Travel seems to be our theme for this week: theories moving across cultures, people moving across class boundaries, and capital cities…well…just moving.
How French “Intellectuals” Ruined the West: Postmodernism and Its Impact, Explained by Helen Pluckrose (Areo)
‘When I try, unsuccessfully, to squeeze a tennis ball into a wine bottle, I need not try several wine bottles and several tennis balls before, using Mill’s canons of induction, I arrive inductively at the hypothesis that tennis balls do not fit into wine bottles’… We are now in a position to turn the tables on [postmodernist claims of cultural relativity] and ask, ‘If I judge that tennis balls do not fit into wine bottles, can you show precisely how it is that my gender, historical and spatial location, class, ethnicity, etc., undermine the objectivity of this judgement?”
If you’re working class, these public spaces won’t welcome you by Kathleen Kerridge (the Guardian)
“The humble school trip has become a source of anxiety and dread for parents across the country. Money is tight, and it’s needed to pay rent and energy bills, and to put food on the table. To have an exuberant child burst through the door with a letter from school – one for a trip to Disneyland Paris, no less – and have to explain that they can’t go is heartbreaking. For children who receive free school meals, the dreaded “paper bag” lunches declare their status to classmates, and the lack of money to spend in gift shops or markets instantly makes a child stand out from the crowd. It’s a sad reality more and more families are having to face. My children don’t even have passports. There’s no point, after all, in paying for a passport that will never be used.”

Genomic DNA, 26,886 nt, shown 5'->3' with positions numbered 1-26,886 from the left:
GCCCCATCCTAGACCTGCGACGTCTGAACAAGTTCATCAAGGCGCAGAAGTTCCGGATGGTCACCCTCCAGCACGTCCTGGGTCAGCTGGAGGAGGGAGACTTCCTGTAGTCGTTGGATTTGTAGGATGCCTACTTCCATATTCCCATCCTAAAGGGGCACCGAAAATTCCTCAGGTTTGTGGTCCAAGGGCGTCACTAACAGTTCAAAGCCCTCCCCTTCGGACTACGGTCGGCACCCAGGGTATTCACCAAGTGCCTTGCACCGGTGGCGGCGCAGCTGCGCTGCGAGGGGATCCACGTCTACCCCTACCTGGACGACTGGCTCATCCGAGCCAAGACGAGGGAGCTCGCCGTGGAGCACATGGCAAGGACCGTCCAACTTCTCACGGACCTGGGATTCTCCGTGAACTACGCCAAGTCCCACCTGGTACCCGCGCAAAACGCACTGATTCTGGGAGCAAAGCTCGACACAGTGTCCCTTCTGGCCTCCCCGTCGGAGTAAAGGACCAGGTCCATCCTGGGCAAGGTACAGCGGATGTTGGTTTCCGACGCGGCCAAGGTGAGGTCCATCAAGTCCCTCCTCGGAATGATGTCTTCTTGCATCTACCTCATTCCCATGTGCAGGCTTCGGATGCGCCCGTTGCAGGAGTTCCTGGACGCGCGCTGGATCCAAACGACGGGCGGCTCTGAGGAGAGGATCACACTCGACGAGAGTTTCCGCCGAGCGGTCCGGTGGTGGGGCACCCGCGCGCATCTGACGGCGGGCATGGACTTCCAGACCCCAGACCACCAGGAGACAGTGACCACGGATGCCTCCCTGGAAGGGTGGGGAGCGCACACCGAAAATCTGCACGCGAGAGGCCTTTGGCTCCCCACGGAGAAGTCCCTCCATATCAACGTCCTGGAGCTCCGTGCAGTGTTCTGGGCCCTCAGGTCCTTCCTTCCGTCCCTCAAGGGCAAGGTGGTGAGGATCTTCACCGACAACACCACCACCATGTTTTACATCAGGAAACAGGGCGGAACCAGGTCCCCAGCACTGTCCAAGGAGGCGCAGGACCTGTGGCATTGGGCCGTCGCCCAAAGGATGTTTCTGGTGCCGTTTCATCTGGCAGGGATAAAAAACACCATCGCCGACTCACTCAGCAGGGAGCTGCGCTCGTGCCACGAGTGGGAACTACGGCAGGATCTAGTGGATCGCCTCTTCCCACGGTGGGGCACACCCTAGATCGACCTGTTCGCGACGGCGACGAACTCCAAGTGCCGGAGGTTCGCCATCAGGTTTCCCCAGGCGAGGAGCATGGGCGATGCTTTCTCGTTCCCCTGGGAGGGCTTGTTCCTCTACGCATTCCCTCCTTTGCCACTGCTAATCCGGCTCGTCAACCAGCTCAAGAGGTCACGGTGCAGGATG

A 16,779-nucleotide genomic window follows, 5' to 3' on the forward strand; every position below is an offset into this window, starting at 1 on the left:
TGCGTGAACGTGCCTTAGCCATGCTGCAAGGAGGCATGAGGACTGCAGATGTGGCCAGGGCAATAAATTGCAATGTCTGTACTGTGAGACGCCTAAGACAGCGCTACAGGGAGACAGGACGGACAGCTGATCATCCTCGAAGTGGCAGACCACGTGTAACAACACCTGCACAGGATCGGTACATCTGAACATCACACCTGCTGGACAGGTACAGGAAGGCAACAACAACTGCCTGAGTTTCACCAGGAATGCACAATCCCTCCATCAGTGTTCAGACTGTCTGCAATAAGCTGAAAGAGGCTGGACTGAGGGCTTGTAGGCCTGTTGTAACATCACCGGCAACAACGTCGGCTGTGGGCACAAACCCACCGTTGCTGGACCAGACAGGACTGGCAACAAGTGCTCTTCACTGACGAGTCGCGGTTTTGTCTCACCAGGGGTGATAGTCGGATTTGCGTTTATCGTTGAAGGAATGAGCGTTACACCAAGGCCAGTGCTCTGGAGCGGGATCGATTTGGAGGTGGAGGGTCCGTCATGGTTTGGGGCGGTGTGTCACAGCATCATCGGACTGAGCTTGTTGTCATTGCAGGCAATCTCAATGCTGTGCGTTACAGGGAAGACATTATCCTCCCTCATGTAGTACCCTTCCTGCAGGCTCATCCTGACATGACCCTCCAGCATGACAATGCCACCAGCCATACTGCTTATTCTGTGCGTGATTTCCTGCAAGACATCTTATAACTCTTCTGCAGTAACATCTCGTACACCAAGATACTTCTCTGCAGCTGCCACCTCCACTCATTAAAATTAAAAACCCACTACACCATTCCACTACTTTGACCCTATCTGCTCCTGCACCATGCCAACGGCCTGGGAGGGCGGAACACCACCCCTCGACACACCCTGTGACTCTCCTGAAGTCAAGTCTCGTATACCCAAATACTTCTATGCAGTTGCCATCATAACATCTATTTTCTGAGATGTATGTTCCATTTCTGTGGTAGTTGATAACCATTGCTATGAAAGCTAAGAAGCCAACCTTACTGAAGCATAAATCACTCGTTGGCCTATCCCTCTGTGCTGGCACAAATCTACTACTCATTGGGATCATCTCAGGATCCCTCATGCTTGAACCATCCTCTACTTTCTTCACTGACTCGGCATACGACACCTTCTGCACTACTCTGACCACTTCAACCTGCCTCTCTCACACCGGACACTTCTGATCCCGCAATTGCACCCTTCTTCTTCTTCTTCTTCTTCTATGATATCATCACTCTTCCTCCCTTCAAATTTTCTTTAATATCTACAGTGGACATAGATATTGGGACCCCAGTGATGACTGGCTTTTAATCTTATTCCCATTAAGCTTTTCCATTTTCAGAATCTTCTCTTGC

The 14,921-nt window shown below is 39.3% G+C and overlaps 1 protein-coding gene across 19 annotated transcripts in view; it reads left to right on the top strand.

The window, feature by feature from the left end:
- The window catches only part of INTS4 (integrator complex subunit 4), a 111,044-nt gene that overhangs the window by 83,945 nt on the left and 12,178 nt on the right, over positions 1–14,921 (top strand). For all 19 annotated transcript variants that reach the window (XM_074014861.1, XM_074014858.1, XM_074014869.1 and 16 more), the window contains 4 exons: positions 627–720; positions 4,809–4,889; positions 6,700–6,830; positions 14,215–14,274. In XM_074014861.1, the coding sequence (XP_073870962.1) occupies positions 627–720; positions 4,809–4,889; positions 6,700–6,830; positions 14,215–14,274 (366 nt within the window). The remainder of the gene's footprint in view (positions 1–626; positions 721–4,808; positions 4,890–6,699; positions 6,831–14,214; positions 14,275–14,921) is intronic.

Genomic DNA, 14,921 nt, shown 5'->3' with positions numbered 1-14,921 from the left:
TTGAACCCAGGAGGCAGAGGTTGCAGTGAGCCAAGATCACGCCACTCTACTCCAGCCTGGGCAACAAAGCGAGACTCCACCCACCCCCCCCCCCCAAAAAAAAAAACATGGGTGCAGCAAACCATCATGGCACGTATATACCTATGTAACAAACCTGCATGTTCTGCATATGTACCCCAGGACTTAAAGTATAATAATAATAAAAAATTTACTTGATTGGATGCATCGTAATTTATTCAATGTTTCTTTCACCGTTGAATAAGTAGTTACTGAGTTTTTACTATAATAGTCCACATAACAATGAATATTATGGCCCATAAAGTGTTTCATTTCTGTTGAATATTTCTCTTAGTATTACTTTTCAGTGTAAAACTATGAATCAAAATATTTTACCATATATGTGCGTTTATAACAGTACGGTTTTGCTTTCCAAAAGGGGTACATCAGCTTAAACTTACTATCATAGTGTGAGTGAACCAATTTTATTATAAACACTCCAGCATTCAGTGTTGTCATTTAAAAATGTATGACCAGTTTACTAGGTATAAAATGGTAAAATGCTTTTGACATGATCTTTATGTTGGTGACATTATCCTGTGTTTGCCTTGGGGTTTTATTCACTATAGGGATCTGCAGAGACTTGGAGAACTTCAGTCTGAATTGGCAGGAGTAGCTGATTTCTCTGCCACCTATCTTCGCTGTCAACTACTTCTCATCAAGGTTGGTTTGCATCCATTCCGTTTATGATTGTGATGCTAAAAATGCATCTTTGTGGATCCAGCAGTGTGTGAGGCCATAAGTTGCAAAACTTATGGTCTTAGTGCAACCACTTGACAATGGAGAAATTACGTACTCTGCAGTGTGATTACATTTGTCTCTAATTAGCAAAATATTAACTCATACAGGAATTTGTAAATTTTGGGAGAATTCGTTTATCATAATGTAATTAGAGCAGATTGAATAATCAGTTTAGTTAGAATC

Why Building New Capital Cities Might Not Be Such a Bad Idea, After All by Mimi Kirk (Citylab)
“It’s unrealistic to expect a new, planned city to become functional right away. It takes at least a century for such a city to become successful. Washington, D.C., for instance, wasn’t a flourishing metropolis for many years. Pierre L’Enfant’s master plan was completed only at the turn of the 20th century—about 100 years after D.C. was founded. It was the same for St. Petersburg, the city I live in. It only became successful after about 100 years, in the early 19th century. The Russian historian Nikolay Karamzin called St. Petersburg a “brilliant mistake” in that it was a miserable city to live and work in for generations—but it persevered, and was critical to the formation of Russian identity.”